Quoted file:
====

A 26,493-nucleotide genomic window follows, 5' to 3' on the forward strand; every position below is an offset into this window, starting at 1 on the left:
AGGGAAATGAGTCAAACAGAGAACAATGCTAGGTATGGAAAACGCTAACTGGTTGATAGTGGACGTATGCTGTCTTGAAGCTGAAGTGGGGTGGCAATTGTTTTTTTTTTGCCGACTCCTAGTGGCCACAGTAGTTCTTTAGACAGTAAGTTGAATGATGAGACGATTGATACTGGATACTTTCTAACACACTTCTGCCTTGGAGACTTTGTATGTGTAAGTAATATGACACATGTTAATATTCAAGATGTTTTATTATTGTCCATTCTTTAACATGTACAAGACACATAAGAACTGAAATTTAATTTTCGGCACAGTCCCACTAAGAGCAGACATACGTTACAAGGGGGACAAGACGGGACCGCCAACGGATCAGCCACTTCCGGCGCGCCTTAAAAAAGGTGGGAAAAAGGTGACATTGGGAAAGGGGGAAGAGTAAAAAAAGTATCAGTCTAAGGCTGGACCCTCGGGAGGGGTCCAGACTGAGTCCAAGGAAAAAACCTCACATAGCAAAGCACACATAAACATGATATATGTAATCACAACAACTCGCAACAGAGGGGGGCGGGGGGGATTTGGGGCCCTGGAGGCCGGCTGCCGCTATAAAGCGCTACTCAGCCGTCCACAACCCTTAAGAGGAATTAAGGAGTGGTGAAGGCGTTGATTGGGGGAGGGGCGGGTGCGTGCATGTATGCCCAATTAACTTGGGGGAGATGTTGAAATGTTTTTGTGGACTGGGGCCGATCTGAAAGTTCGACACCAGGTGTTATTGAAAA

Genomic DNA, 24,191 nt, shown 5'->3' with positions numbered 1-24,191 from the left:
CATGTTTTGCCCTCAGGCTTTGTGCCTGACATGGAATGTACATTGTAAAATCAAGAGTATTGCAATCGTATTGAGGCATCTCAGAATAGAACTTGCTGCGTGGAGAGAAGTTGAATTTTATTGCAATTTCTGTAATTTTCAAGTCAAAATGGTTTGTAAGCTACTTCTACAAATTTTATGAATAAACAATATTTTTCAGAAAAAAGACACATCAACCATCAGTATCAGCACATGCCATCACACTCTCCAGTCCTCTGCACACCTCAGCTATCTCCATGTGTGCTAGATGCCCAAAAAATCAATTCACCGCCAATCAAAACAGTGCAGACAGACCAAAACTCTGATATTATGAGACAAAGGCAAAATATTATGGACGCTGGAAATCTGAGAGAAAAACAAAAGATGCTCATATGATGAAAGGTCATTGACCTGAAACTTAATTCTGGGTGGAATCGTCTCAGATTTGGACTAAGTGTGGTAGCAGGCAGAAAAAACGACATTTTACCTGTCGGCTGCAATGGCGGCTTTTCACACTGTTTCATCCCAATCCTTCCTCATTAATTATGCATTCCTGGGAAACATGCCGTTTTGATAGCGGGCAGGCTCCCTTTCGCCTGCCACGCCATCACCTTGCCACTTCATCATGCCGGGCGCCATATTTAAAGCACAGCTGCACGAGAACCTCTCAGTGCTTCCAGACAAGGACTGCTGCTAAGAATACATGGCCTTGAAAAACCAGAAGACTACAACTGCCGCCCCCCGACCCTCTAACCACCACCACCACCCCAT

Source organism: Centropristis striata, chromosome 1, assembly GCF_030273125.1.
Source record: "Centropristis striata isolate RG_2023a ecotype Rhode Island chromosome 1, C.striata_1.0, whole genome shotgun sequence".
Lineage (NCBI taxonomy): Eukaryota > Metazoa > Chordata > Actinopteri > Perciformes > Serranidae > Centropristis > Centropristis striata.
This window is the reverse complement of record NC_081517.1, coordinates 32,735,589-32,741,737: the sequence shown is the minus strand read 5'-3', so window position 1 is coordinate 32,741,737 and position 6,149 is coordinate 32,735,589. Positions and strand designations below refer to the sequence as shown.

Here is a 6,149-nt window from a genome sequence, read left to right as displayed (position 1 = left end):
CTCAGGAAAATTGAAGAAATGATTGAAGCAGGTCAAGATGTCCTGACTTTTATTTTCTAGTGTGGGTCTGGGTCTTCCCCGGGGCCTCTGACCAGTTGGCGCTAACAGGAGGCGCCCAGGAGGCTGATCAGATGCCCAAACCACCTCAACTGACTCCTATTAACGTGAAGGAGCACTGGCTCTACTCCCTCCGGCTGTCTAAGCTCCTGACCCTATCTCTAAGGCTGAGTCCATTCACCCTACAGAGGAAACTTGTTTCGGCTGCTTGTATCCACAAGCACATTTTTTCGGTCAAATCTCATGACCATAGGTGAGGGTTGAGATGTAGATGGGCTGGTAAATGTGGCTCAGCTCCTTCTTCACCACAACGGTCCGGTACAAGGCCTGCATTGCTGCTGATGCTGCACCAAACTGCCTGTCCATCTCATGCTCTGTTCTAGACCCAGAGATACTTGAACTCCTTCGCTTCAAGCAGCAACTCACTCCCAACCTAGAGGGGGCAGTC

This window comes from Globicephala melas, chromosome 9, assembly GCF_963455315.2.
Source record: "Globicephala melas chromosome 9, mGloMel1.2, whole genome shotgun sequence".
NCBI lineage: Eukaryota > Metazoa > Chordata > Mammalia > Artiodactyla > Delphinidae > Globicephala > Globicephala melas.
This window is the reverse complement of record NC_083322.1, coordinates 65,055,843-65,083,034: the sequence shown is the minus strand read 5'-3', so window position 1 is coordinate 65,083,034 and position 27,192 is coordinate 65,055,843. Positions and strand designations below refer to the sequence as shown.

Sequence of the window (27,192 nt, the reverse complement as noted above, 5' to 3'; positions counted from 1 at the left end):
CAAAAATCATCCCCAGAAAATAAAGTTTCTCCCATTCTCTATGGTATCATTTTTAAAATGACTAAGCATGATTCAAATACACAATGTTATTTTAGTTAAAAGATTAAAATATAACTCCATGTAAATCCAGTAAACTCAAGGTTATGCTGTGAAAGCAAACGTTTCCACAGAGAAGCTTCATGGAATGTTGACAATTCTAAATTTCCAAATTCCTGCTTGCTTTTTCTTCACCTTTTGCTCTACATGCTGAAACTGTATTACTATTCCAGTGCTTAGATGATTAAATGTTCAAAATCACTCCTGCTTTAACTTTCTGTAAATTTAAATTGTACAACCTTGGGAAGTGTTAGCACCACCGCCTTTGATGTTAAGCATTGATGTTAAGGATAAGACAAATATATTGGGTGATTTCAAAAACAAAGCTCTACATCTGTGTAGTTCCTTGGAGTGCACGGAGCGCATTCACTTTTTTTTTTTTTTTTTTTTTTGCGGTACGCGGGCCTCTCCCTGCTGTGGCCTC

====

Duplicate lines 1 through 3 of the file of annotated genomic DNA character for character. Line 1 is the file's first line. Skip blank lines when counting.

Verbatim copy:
A 26,493-nucleotide genomic window follows, 5' to 3' on the forward strand; every position below is an offset into this window, starting at 1 on the left:
AGGGAAATGAGTCAAACAGAGAACAATGCTAGGTATGGAAAACGCTAACTGGTTGATAGTGGACGTATGCTGTCTTGAAGCTGAAGTGGGGTGGCAATTGTTTTTTTTTTGCCGACTCCTAGTGGCCACAGTAGTTCTTTAGACAGTAAGTTGAATGATGAGACGATTGATACTGGATACTTTCTAACACACTTCTGCCTTGGAGACTTTGTATGTGTAAGTAATATGACACATGTTAATATTCAAGATGTTTTATTATTGTCCATTCTTTAACATGTACAAGACACATAAGAACTGAAATTTAATTTTCGGCACAGTCCCACTAAGAGCAGACATACGTTACAAGGGGGACAAGACGGGACCGCCAACGGATCAGCCACTTCCGGCGCGCCTTAAAAAAGGTGGGAAAAAGGTGACATTGGGAAAGGGGGAAGAGTAAAAAAAGTATCAGTCTAAGGCTGGACCCTCGGGAGGGGTCCAGACTGAGTCCAAGGAAAAAACCTCACATAGCAAAGCACACATAAACATGATATATGTAATCACAACAACTCGCAACAGAGGGGGGCGGGGGGGATTTGGGGCCCTGGAGGCCGGCTGCCGCTATAAAGCGCTACTCAGCCGTCCACAACCCTTAAGAGGAATTAAGGAGTGGTGAAGGCGTTGATTGGGGGAGGGGCGGGTGCGTGCATGTATGCCCAATTAACTTGGGGGAGATGTTGAAATGTTTTTGTGGACTGGGGCCGATCTGAAAGTTCGACACCAGGTGTTATTGAAAA

Genomic DNA, 24,191 nt, shown 5'->3' with positions numbered 1-24,191 from the left: